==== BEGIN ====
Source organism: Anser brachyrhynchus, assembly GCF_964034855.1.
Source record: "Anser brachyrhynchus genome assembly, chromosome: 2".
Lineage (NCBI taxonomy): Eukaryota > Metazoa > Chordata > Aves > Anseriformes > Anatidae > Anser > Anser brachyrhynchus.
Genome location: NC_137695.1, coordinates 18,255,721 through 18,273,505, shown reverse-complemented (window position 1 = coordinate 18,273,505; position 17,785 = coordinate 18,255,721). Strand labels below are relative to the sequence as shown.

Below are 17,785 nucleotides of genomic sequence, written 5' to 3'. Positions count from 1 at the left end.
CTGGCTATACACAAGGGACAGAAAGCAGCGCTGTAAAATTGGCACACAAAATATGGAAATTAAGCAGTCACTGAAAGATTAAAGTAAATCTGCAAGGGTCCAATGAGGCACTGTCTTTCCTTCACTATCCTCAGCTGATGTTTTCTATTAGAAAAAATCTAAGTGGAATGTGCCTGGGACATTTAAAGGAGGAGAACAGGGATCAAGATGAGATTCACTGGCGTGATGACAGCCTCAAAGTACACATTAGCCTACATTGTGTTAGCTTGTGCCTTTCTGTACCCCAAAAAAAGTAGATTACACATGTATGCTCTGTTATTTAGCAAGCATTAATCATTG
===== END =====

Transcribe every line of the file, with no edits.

Source organism: Anser brachyrhynchus, assembly GCF_964034855.1.
Source record: "Anser brachyrhynchus genome assembly, chromosome: 2".
Lineage (NCBI taxonomy): Eukaryota > Metazoa > Chordata > Aves > Anseriformes > Anatidae > Anser > Anser brachyrhynchus.
Genome location: NC_137695.1, coordinates 18,255,721 through 18,273,505, shown reverse-complemented (window position 1 = coordinate 18,273,505; position 17,785 = coordinate 18,255,721). Strand labels below are relative to the sequence as shown.

Below are 17,785 nucleotides of genomic sequence, written 5' to 3'. Positions count from 1 at the left end.
CTGGCTATACACAAGGGACAGAAAGCAGCGCTGTAAAATTGGCACACAAAATATGGAAATTAAGCAGTCACTGAAAGATTAAAGTAAATCTGCAAGGGTCCAATGAGGCACTGTCTTTCCTTCACTATCCTCAGCTGATGTTTTCTATTAGAAAAAATCTAAGTGGAATGTGCCTGGGACATTTAAAGGAGGAGAACAGGGATCAAGATGAGATTCACTGGCGTGATGACAGCCTCAAAGTACACATTAGCCTACATTGTGTTAGCTTGTGCCTTTCTGTACCCCAAAAAAAGTAGATTACACATGTATGCTCTGTTATTTAGCAAGCATTAATCATTG